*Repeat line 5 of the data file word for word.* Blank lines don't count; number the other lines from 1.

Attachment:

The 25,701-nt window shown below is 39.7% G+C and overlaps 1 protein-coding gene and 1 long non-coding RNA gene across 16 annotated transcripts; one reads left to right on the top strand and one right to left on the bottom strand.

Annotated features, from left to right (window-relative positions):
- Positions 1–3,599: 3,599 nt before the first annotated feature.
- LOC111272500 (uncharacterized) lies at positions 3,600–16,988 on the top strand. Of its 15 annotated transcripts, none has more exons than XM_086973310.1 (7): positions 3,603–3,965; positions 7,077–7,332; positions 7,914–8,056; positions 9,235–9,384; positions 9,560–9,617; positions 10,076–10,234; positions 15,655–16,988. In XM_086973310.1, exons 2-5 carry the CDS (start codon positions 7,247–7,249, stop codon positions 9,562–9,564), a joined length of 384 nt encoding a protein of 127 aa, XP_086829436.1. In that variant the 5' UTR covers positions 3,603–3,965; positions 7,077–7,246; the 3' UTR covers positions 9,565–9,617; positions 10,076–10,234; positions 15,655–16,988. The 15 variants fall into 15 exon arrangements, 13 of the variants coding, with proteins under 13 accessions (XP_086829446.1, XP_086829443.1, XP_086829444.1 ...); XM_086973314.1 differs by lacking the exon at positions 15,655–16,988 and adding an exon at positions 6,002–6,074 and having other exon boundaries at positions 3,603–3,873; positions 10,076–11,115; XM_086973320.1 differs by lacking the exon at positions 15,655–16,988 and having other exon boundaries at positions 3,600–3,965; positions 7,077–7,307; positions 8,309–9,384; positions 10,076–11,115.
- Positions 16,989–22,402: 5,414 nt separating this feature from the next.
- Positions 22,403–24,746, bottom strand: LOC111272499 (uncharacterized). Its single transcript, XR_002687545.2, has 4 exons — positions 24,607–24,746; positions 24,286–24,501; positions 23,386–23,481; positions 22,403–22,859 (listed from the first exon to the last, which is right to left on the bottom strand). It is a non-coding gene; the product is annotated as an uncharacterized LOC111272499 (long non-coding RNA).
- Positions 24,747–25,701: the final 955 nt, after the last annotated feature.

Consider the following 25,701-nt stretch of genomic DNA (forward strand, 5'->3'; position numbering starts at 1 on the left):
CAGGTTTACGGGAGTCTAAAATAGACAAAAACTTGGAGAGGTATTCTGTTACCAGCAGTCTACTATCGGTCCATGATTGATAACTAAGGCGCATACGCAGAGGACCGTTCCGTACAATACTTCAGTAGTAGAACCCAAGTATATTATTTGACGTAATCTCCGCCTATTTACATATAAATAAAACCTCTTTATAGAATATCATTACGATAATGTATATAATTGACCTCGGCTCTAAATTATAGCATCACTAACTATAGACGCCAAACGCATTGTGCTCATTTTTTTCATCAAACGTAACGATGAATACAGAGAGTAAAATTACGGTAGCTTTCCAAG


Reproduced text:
- Positions 16,989–22,402: 5,414 nt separating this feature from the next.